Virtual reality and the patient experience

From surgical simulations to a tool that helps those who suffer from PTSD, virtual reality is taking on the health care industry by storm. Carrie Shaw of Embodied Labs joins Hari Sreenivasan via Google Hangout to discuss her lab, which is at the forefront of this work.


From surgical simulations to a tool that helps those who suffer from PTSD virtual reality is takin on the healthcar industry by storm.

Joining me now via Google Hangout is Carrie Sha of Embodied Labs whose lab is at the forefront of this work.

Carrie, you know, we've seen some example of how PTSD sufferers, maybe even if it's fea of heights lots of different case where virtual realit has helped them get into an unfriendly situatio but in a nice, controlled atmosphere.

And you're doing something a little different It's V.R. It's not a game.

But it's almost like an empathy app So explain wha you've got going on.

Sure, yeah.

So I was inspire to start this company, Embodied Labs, after I had some experienc as a caregiver for my mom, who had early onse Alzheimer's disease.

And part of my time workin with her was to train her caregiver that came to help he around the house in what her disease meant.

And that was the first tim I really asked myself, 'You know, what if we coul just ste into a patient's world And if we could do that, how would that make us better caregivers?

And so that's somethin that I pursued eventually, when I returned to graduat school for medical illustration.

And it becam my thesis research I said, 'You know, we can visualize what the heart looks like, what small protein interactions look like at a microscopic level so why can't we apply medica illustration to show through the patient's eyes disease states and the patient experience?'

So what we really do is us the power of virtual reality to transport healthcare providers in trainin to their patients' worlds.

And they can immerse themselve in the patient's perspective

So there was one app that was almost kind of making me pretend like I was a 70-something-year-ol with macular degeneration.

And I'd never even thought about what it would look like to have that.

But this i what they live through And here we are, all interacting with them.


So macular degeneratio and high-frequency hearing los are the two most commo audiovisual disabilities in Americans that are over 65.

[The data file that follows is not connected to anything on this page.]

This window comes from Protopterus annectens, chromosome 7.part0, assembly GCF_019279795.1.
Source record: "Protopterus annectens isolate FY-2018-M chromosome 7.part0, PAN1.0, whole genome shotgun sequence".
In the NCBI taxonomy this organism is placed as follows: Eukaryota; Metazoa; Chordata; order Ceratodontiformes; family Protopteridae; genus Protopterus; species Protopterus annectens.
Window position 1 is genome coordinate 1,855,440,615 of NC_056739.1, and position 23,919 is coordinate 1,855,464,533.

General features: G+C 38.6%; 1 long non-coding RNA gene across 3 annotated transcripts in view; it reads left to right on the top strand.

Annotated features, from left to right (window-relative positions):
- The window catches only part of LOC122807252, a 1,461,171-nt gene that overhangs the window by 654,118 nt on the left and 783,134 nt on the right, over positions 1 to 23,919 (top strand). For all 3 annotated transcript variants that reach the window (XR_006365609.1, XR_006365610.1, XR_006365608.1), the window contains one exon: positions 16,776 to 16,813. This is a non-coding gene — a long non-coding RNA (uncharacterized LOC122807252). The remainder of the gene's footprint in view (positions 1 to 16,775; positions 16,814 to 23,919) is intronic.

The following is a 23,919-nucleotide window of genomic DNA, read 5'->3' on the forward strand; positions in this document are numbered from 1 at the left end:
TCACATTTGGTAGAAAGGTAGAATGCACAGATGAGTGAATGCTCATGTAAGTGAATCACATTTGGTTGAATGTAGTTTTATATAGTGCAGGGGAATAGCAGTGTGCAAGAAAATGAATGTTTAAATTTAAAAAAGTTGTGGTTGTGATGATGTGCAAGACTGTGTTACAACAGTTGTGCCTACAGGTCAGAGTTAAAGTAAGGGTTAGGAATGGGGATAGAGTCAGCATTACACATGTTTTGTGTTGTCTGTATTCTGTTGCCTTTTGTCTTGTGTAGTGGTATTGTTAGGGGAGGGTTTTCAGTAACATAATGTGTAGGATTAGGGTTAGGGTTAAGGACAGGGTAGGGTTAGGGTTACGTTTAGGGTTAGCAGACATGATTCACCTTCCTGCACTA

And so what we wanted to d with this, the Alfred Lab, is create an experienc where trainees could embod the 74-year-old man, into Alfred, and not only experienc these audiovisual disabilities but really get to know Alfred's story and immerse themselves you know, at his kitchen table with his family, on the way to the doctor with his son and while he's actuall in the doctor's office trying to interact wit the healthcare professional.

And this has given the trainee this whole new insight into how they might look at communicating with patients going forward in their careers

That's what I was wondering whether it's a caregiver or a doctor or even mayb even a relative watching or experiencing these videos But what do you see?

What happens to them after they take the goggles off?

What's their first kind of reaction

I think the initial reactio is always just surpris at how much they fel frustrated or felt isolate or realized, had insight into thing that they hadn't realize before going through the application.

And so another thing - it kind of depends on who's using the app So when it's a medical student they say, 'Oh, wow You know, I really need to think about how audiovisual change could affect the way I'm diagnosing patients.

Maybe they have a disability that is audiovisual, and I can mistake that for cognitive impairment.'

I've also had learners as youn as middle school go through it and just have this insight 'Oh, wow. They're -- you know, people are going through lif experience different than my own, which is really a deep insight for someon that might be only 12 years old.

And then we have learner all the way in their 70s go through it that have some of these conditions and can say, 'Wow, I feel like my story's being told And this is somethin that I can use to share with my famil to help them understan my experience better.'

So, what's next Your best-case scenari a few years from now - What do you hope happens And what kinds of applications or what kinds of V.R films are you working on

Yeah, we're working on a suite of embodied patient experience lab and really tacklin the geriatrics education space right now.

And so over the next year, we're going to build out a suite focused on that.

And then, really what we want to do is expand to look at all different perspectives of vulnerable patient populations.

So that could be childre with learning disabilities That could be wome and minorities with specific issues to that or something like the issues of autism, for example.

So the beauty of virtual reality is that it's the only medium that can really transport yo into another world that you'd otherwise b unable to experience

Carrie Shaw C.E.O. of Embodied Labs, thanks so much for joining us.

Thanks for having me.